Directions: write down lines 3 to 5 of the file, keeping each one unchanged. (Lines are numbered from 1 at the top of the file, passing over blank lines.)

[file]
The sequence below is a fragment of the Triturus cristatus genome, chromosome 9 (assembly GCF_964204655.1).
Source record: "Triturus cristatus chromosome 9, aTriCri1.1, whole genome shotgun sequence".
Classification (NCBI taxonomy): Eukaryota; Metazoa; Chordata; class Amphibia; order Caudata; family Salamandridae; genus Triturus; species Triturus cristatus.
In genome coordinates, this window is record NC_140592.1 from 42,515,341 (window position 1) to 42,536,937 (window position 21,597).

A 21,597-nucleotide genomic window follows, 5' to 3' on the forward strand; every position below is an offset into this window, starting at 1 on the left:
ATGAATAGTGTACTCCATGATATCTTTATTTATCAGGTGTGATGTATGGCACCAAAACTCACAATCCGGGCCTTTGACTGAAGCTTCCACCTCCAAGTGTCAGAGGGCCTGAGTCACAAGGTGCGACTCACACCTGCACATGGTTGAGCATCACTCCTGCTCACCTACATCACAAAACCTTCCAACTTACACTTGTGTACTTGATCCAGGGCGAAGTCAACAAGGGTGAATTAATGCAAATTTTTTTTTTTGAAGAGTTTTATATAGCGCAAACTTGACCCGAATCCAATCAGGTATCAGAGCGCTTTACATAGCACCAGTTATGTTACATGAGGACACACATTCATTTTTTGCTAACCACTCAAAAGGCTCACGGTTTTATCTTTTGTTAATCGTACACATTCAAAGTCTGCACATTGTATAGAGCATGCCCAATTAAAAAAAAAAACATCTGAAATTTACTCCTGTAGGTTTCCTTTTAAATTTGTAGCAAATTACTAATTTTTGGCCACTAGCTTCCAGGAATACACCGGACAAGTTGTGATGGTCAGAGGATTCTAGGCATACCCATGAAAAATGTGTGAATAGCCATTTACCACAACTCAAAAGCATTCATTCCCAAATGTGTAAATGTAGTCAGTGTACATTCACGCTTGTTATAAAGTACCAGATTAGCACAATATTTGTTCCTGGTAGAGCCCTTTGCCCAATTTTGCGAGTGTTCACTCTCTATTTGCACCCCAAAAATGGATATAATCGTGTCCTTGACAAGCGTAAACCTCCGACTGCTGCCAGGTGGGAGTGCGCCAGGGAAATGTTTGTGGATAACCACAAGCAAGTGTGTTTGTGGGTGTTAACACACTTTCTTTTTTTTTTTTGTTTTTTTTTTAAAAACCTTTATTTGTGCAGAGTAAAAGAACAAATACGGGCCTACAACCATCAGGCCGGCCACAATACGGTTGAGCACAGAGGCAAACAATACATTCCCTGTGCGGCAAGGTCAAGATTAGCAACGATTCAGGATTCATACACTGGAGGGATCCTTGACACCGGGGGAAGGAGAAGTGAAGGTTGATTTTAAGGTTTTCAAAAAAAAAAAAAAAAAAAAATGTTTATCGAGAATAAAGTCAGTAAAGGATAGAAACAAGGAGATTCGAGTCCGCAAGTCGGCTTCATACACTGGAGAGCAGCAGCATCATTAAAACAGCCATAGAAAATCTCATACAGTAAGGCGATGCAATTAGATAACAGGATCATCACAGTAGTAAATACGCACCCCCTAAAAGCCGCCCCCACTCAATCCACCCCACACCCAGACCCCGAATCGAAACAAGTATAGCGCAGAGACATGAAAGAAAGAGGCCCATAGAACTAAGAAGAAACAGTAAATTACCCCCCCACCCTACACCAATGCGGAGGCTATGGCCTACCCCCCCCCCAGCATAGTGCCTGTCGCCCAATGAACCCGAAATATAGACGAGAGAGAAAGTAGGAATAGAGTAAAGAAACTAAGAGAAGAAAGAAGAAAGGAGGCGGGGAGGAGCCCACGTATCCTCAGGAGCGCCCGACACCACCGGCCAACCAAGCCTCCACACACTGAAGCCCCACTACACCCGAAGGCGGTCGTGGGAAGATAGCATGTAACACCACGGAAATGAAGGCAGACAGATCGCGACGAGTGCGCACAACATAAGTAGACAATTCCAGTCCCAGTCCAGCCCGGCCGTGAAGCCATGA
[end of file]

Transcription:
Classification (NCBI taxonomy): Eukaryota; Metazoa; Chordata; class Amphibia; order Caudata; family Salamandridae; genus Triturus; species Triturus cristatus.
In genome coordinates, this window is record NC_140592.1 from 42,515,341 (window position 1) to 42,536,937 (window position 21,597).

A 21,597-nucleotide genomic window follows, 5' to 3' on the forward strand; every position below is an offset into this window, starting at 1 on the left: